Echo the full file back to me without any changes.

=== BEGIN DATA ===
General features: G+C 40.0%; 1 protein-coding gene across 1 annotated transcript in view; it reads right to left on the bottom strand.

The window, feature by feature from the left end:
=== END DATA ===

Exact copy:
General features: G+C 40.0%; 1 protein-coding gene across 1 annotated transcript in view; it reads right to left on the bottom strand.

The window, feature by feature from the left end: